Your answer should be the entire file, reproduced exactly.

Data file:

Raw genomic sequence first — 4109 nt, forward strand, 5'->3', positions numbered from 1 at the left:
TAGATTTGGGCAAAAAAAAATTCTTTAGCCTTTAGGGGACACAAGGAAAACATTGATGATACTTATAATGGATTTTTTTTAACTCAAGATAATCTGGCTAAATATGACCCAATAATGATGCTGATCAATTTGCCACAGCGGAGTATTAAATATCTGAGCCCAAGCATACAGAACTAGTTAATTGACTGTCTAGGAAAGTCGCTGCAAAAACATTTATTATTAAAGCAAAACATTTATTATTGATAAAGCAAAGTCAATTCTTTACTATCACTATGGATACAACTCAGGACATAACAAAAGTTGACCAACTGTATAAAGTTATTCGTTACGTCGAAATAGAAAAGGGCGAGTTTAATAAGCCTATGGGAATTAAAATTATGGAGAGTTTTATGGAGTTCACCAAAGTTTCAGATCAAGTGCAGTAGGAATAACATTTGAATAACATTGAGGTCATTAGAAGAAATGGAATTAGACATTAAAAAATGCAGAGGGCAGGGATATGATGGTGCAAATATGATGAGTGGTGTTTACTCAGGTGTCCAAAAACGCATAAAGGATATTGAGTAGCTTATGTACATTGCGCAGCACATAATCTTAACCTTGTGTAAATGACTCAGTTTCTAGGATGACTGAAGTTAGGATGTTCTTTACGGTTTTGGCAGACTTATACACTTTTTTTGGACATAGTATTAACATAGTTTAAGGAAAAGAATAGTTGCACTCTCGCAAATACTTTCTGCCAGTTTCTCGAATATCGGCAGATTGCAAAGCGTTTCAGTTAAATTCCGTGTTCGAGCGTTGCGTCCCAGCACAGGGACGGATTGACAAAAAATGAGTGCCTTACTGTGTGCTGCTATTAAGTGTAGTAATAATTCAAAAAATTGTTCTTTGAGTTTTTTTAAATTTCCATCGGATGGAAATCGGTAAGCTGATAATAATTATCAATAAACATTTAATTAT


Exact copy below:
Raw genomic sequence first — 4109 nt, forward strand, 5'->3', positions numbered from 1 at the left:
TAGATTTGGGCAAAAAAAAATTCTTTAGCCTTTAGGGGACACAAGGAAAACATTGATGATACTTATAATGGATTTTTTTTAACTCAAGATAATCTGGCTAAATATGACCCAATAATGATGCTGATCAATTTGCCACAGCGGAGTATTAAATATCTGAGCCCAAGCATACAGAACTAGTTAATTGACTGTCTAGGAAAGTCGCTGCAAAAACATTTATTATTAAAGCAAAACATTTATTATTGATAAAGCAAAGTCAATTCTTTACTATCACTATGGATACAACTCAGGACATAACAAAAGTTGACCAACTGTATAAAGTTATTCGTTACGTCGAAATAGAAAAGGGCGAGTTTAATAAGCCTATGGGAATTAAAATTATGGAGAGTTTTATGGAGTTCACCAAAGTTTCAGATCAAGTGCAGTAGGAATAACATTTGAATAACATTGAGGTCATTAGAAGAAATGGAATTAGACATTAAAAAATGCAGAGGGCAGGGATATGATGGTGCAAATATGATGAGTGGTGTTTACTCAGGTGTCCAAAAACGCATAAAGGATATTGAGTAGCTTATGTACATTGCGCAGCACATAATCTTAACCTTGTGTAAATGACTCAGTTTCTAGGATGACTGAAGTTAGGATGTTCTTTACGGTTTTGGCAGACTTATACACTTTTTTTGGACATAGTATTAACATAGTTTAAGGAAAAGAATAGTTGCACTCTCGCAAATACTTTCTGCCAGTTTCTCGAATATCGGCAGATTGCAAAGCGTTTCAGTTAAATTCCGTGTTCGAGCGTTGCGTCCCAGCACAGGGACGGATTGACAAAAAATGAGTGCCTTACTGTGTGCTGCTATTAAGTGTAGTAATAATTCAAAAAATTGTTCTTTGAGTTTTTTTAAATTTCCATCGGATGGAAATCGGTAAGCTGATAATAATTATCAATAAACATTTAATTAT